Parliament will now get to have a say before Theresa May can trigger Article 50.

It is expected that she will hurry to get any law needed to do this sorted.

Then she can have the vote in Parliament and hopefully trigger Article 50 before the end of March, as this is when she has said she wants to do it.

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The European Union explained in 60 seconds (February 2016)

When Parliament votes on triggering Article 50, it is not thought that they will block it.

Jeremy Corbyn, who leads the main party against Theresa May (the Labour party), has said he will be telling his party to vote to allow the government to trigger Article 50.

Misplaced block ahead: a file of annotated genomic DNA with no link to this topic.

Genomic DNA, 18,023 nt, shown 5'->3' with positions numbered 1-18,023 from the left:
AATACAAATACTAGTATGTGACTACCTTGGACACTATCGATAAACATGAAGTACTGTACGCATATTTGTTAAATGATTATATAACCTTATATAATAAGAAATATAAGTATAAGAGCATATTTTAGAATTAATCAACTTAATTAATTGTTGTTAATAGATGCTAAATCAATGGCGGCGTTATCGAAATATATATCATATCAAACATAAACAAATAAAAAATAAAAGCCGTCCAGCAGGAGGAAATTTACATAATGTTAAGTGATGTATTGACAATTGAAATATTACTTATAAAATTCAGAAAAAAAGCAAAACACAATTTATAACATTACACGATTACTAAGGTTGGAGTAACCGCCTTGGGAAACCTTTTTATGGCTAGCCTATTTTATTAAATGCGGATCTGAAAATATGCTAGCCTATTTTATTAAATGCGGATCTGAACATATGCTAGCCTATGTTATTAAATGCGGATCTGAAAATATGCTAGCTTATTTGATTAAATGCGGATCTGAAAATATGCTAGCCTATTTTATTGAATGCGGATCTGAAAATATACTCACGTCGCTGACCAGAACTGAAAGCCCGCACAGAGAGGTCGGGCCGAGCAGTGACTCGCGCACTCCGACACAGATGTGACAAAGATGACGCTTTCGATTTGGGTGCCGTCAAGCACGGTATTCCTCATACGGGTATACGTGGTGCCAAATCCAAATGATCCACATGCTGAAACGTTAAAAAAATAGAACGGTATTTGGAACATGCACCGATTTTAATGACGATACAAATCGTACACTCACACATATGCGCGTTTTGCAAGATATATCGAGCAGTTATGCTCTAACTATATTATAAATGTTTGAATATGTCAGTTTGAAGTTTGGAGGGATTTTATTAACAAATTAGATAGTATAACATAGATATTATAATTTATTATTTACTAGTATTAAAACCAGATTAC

Jeremy CorbynPA
Jeremy Corbyn (pictured here) has said he will be telling the Labour party to vote to allow the government to trigger Article 50

There will be some people - for example, politicians from the Scottish National Party - who will vote against it, but it is not thought there will be enough of them to stop it from happening.

While Scottish First Minister Nicola Sturgeon "welcomed" the decision that Theresa May will need to seek approval from Parliament before triggering Article 50, she said she was "obviously disappointed" it was decided that the UK government does not need to ask the Scottish parliament about it.

Nicola SturgeonPA
Nicola Sturgeon has reacted to the Supreme Court's decision, saying she is "disappointed"

Once Article 50 is triggered, the UK will not be able to come back into the EU unless all the other 27 countries in the group agree that it can.